erly disguised way in which the 'bell-hops' and porters let you know that if you want a drink,
youneed onlyaskthem forit. Morethan once bootleggers hadthe impudence tophoneme up
and to ask me point-blank if I wanted any 'corn' or genuine (?) Scotch delivered at my door,
'just something reliable to entertain callers,' as they put it.
The prohibition law has probably been more discussed than any other; its pros and cons
having been thrashed out in open debate and put on paper by the pens of many writers highly
qualified and otherwise, and I was heartily sick of the subject which was brought up countless
times during my stay in the country.
Although - or because - I am a bachelor, American women have been of unusual interest
tome,notsomuchonaccount oftheir,generally speaking, attractive looksandfinephysique,
but owing to the place they take in society, in business, and in other activities, and on account
of the extraordinary freedom they enjoy. In America, I venture to say, woman enjoys more
freedom than in any other country, and the written, as well as unwritten, laws give her more
protection than it does to man. In China, tradition is said to rule the home, in other countries I
have known it is man, but in the U.S. woman is supreme. American girls particularly fascin-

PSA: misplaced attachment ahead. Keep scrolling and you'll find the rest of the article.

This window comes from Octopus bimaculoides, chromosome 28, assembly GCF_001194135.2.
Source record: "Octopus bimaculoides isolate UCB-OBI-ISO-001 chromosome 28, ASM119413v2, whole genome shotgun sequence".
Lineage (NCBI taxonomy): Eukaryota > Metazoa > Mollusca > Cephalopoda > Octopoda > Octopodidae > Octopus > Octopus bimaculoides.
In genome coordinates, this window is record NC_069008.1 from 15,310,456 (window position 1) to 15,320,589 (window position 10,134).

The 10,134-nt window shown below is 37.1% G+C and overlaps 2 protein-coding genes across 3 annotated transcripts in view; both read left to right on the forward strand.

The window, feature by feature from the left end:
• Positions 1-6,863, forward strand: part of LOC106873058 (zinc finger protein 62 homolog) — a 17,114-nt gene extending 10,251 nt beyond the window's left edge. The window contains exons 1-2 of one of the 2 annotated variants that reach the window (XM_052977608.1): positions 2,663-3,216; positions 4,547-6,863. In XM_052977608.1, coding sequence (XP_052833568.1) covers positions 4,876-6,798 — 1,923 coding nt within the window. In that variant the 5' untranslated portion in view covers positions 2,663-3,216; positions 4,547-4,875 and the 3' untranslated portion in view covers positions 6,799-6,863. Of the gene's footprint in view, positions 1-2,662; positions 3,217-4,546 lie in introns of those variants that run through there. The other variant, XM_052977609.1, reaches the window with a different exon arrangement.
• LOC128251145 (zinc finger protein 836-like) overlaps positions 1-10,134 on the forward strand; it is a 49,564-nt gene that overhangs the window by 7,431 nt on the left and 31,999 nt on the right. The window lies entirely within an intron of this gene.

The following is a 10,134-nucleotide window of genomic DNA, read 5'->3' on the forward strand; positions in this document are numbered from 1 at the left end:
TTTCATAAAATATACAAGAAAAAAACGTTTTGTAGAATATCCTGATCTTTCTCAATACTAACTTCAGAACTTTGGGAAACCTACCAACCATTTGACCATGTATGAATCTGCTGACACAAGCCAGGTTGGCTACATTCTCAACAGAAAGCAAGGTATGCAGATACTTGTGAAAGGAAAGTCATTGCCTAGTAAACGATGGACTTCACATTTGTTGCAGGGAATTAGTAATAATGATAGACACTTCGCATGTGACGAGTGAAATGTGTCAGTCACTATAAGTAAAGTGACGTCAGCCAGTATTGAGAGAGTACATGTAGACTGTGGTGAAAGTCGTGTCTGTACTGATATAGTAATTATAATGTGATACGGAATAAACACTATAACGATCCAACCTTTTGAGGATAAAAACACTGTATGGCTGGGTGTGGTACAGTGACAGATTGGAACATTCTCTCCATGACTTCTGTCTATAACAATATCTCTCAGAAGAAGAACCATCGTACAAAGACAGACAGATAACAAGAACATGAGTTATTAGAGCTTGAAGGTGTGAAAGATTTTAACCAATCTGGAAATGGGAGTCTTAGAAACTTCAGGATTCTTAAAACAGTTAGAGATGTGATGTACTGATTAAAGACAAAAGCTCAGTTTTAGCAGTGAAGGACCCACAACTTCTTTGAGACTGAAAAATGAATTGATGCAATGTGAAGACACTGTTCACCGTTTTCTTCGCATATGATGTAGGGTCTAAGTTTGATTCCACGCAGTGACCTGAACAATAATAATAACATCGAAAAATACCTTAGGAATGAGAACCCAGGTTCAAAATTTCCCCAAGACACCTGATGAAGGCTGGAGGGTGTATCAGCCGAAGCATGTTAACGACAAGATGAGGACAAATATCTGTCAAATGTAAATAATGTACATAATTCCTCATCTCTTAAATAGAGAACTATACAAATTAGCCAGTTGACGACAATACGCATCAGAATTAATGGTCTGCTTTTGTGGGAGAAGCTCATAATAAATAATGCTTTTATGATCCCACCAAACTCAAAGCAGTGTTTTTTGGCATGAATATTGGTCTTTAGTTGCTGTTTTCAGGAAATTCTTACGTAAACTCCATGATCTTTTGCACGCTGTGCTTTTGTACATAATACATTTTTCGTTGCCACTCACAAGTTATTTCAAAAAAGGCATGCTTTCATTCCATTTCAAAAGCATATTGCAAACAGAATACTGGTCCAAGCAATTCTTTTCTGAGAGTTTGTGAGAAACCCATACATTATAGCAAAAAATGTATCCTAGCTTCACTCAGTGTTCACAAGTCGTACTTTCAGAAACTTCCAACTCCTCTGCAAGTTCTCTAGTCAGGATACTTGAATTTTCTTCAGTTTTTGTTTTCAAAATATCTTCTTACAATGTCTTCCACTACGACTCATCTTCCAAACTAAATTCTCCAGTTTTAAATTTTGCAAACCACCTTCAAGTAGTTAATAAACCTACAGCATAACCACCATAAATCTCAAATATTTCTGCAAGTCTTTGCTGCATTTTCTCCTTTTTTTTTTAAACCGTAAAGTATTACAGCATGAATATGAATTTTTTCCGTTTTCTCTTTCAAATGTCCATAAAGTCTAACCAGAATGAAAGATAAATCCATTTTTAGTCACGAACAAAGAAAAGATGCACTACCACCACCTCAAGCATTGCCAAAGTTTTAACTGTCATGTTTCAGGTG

ated me by their free and easy, yet graceful and essentially feminine manners, Victorian bash-
fulness and false modesty being entirely strange to them. Immediately after speaking to a girl
for the first time, I had the feeling that I had known her for years, and spoke to her as if she
were an old college pal of mine. In Europe and in South America, co-education is practically
unknown after the age of twelve, but in the States boys and girls grow up together, and prob-
ably the free and easy ways that struck me about the girls are due to a better understanding
system, I must admit that this is one of its important and far-reaching advantages. In business
and industry, the American woman is rapidly catching up with man, and, in spite of that, I ob-
served that home life flourishes, and that the children enjoy all its benefits.
In America no classes of pedigree humanity exist, the American's society pass is his
pocket-book, which, when all is said and done, has the same power where man is man, for
what would be the use of a title anywhere without money?
Americans' independent and democratic spirit can best be detected when one observes
factory hands going to their work. In Europe the average workman and small employee looks
humble and often even depressed, whilst the American swaggers along at an easy, self-pos-
sessed gait, with his shirt-sleeves rolled up and his lunch-can slung over his shoulder; he feels
as 'good' as his employers - and he is. I had the pleasure of visiting many industrial plants,
and whenever the 'bosses' who showed me round stopped to talk to a workman, he answered
them as man to man, and not as serf to feudal lord. This is one of the external manifestations
of social equality.
the State of Oklahoma near Denison, the Texas Rangers were excellent friends to me.